Three months…where will he be in three years? In three decades?
After a couple false starts involving vanishing Word docs, I’ve finally got a handle on the file management system with back-up and so hopefully I won’t have to start the book bible from scratch again. Especially now; it’s getting quite extensive.
[You can pre-order here: https://www.inkshares.com/books/the-frozen-wastes ]
I DID start on the manuscript tonight – got a whopping 476 words! I know that’s not a lot, but I got 800 and change in the bible, so in all, over 1200 words going toward the story. And however many is in the chapter posted here and that’s over 2000! Only 48000 to go! Woohoo!
I want to thank you all again for following and supporting and especially for the folks who plunked down the digital cash for the pre-order! That’s really the best kind of support an author can get, I think. Moral support is great, of course, and the support of my wife, giving me time to work on all this, is fantastic. But moral support doesn’t get books published – dolla bills do.
I know I didn’t finish out the project before, but you can rest assured I will finish this time.
There’s about 88 more days in this campaign…please tell your friends, especially if they like sci-fi/fantasy in the vein of the Weasley twins taking Frodo Baggins to a party at Cair Paravel being DJed by the Doctor and crashed by Kefka.
If you get all those references or know someone who would, this book is DEFINITELY FOR YOU. If you just like the Harry Potter books, Chronicles of Narnia, The Hobbit and the like, THIS BOOK IS FOR YOU. It’s book 1 of 13, so there’s a lot more adventure to be had!
Four years ago to the day my life was about to change in ways I never imagined.
I boarded the plane in Baltimore, had a six hour delay in Chicago, and at 11ish PM Friday, July 13, 2012, I set foot in Honolulu for the first time in 23 years.
When I was eight years old my family spent our summer vacation here for just shy of two weeks, I think. We landed in Honolulu, spent the night here, then flew to Maui the next day for a few days, then to the Big Island for a few days, then back to Oahu for the last few days before heading back East.
I have a handful of solid memories but mostly just impressions from that trip:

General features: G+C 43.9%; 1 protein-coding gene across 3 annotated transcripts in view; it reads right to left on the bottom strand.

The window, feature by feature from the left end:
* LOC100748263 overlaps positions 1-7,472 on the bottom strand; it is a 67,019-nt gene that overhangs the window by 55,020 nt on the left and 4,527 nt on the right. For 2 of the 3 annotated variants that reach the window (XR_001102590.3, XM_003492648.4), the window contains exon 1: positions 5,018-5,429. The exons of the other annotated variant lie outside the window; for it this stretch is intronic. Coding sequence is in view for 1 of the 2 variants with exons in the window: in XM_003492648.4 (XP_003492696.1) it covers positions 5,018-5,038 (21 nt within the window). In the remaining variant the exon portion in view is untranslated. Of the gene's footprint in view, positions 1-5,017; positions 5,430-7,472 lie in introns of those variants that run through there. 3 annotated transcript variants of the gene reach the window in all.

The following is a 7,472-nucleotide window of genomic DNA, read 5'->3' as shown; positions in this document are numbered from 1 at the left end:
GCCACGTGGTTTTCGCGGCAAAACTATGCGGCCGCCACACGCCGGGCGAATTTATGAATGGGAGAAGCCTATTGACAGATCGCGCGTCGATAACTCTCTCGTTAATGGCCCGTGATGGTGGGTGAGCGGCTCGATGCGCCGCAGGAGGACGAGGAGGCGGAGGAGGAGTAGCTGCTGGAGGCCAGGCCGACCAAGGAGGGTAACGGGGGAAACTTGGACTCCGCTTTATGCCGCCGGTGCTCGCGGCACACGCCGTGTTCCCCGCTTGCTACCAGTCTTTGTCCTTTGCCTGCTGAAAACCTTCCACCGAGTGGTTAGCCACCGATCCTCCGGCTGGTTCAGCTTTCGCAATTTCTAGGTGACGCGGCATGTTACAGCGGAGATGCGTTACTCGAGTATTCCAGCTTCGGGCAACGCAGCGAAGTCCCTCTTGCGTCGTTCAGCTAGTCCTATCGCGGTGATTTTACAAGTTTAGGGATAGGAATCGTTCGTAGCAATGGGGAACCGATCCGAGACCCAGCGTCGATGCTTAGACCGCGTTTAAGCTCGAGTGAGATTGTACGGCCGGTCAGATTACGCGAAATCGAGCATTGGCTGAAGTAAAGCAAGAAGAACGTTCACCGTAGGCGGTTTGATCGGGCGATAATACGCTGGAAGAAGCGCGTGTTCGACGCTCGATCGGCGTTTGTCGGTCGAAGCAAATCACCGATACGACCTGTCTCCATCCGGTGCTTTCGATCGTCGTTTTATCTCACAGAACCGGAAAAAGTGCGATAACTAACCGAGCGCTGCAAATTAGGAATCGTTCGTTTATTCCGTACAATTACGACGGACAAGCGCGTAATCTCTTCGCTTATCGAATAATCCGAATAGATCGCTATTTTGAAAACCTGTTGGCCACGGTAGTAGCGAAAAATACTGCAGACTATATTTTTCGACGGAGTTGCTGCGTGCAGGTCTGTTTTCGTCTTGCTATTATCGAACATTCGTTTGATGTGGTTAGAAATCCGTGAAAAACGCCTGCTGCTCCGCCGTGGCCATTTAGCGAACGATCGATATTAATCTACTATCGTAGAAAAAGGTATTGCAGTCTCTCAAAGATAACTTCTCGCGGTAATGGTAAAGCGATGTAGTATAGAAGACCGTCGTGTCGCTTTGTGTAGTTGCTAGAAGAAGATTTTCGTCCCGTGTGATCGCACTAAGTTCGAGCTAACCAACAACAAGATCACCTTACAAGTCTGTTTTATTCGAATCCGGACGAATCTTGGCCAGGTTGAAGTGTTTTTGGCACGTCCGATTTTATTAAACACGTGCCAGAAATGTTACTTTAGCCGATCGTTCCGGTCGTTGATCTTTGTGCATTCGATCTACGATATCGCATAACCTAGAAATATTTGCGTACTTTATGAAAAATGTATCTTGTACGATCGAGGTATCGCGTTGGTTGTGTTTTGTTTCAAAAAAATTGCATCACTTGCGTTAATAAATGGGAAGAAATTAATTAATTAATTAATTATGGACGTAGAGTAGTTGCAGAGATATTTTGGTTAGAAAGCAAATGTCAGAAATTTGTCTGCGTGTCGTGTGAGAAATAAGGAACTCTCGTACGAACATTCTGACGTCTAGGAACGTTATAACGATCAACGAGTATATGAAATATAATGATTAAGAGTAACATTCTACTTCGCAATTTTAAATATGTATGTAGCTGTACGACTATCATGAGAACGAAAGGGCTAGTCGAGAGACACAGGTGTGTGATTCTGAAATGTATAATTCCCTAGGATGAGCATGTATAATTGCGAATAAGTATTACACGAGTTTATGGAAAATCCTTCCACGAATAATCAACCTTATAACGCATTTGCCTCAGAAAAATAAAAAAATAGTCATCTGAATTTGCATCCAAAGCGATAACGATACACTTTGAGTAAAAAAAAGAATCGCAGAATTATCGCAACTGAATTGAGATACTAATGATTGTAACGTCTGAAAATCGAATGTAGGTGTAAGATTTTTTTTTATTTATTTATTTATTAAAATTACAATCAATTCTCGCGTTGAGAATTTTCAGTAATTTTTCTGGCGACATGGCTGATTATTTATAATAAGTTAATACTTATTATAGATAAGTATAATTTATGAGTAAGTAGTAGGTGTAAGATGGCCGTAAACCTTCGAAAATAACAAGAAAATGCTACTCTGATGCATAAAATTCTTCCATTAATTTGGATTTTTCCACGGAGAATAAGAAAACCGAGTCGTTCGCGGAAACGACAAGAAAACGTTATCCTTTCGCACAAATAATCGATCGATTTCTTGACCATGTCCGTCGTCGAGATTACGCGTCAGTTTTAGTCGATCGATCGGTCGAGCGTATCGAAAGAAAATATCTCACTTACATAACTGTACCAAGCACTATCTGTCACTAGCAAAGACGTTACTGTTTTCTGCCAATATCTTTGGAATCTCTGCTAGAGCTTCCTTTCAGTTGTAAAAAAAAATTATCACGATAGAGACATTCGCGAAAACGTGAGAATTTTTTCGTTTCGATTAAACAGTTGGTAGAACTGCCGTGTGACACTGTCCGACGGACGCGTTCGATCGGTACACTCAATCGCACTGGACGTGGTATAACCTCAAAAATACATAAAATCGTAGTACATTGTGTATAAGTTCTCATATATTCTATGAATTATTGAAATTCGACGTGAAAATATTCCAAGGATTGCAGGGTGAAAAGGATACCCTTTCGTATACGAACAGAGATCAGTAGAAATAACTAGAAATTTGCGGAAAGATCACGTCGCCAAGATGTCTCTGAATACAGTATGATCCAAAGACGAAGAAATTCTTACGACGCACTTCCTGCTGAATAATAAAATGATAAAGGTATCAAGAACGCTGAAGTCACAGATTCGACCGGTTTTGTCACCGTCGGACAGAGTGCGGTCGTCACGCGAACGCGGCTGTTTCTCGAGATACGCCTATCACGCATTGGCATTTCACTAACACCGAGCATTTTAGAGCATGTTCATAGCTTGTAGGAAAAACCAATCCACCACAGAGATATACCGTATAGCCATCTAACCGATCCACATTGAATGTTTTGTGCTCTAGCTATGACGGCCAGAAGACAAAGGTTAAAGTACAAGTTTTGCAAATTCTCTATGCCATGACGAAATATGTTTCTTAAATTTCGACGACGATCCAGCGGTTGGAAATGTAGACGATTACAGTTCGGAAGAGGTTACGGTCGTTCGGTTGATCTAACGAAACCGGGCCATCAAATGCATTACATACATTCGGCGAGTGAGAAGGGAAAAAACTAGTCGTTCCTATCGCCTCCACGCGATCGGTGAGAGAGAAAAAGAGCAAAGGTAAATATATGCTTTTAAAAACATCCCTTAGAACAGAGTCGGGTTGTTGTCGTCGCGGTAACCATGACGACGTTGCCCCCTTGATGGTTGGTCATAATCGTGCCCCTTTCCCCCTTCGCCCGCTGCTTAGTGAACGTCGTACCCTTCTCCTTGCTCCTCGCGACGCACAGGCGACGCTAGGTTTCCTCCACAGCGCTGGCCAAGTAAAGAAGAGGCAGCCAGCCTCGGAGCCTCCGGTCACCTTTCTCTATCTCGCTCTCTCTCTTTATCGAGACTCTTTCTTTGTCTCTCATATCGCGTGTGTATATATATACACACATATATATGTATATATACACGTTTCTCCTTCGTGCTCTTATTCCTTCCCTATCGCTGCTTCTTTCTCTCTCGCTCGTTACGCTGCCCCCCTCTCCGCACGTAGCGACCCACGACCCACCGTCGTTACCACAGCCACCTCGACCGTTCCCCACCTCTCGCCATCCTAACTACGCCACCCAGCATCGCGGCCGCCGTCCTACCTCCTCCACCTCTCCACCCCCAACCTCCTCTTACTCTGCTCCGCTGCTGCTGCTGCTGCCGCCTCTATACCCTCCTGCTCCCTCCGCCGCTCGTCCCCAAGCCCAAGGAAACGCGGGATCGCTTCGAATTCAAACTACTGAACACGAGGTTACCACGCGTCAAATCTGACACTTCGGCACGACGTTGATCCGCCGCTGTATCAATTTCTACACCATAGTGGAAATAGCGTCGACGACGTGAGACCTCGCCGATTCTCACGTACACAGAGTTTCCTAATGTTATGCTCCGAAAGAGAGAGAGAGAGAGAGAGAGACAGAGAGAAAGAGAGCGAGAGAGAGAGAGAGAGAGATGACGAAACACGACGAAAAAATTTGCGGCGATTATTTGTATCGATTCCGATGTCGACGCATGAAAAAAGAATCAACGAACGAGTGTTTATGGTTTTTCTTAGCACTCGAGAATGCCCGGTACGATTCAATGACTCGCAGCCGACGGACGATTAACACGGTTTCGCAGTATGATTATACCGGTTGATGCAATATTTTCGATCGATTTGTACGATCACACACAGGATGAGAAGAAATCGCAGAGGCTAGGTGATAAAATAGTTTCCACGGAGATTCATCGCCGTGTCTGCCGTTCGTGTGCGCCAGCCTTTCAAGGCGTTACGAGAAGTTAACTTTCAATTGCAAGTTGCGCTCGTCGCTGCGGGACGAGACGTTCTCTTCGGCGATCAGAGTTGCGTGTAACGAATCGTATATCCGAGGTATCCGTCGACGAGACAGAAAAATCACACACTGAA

Marveling at the lava flow on Big Island.
Running around a golf course at midnight on Maui and helping bullfrogs learn to fly.
Sparrows flying into the rooftop restaurant on Oahu.
Being afraid that the roof of any of the inter-island Aloha airline planes we rode would come off like it did a few months before.
Chewing sugarcane for the first time.
Watching my first Indiana Jones movie – The Last Crusade – at a drive-in movie theater.
Marveling at the hula ladies…
Even then I couldn’t put my finger on it, but there was something magical about this place.
Twenty-seven years later, after four years of living here I still can’t.
The Aloha Spirit.
The verdant landscape.
The very earth itself brimming with life and vitality.
There’s just something magical, mystical; old yet fresh about this place.
While I’m not a fan of the population density on Oahu, I always feel like I’m back home whenever I return from a trip somewhere else (with the exception of The Big Island – I always feel like I’m going back home whenever I visit there).
Four years ago today, I had no idea what I was getting myself into; what with my assignment at a joint command, my first duty station usually reserved for no lower than E-5s, maybe an E-4 soon to be promoted, yet there I was, an E-3.
And little did I know how much of the world I was about to see.
I thought boot camp and “A” School busted open my worldview…
Cumulatively six months in Southeast Asia and the South Pacific.
A month and some change in Europe and then a couple months on a couple glaciers.
I feel as though I’ve certainly aged, but I also feel as though I’ve gotten a little younger somehow…
Started making real-life grown-up decisions on my own, being as far away as one can be from friends and family before you start going back around.
Knowing what I know now there are some things I wouldn’t have done, but I don’t really regret anything. It all goes into that worldview I was talking about before.
I’ve learned not to grasp things too tightly for too long, so I’ve learned to cherish the present moments even more.
Entering the service and giving up many freedoms have helped me appreciate and value freedom even more; I feel more a free man than I ever have.
I met my wife and my kid was born here.
Where will I be in four more years? No clue.
Probably still around. Maybe about to head elsewhere; who knows?
Until then I just keep doing what I do everyday: take it one day at a time.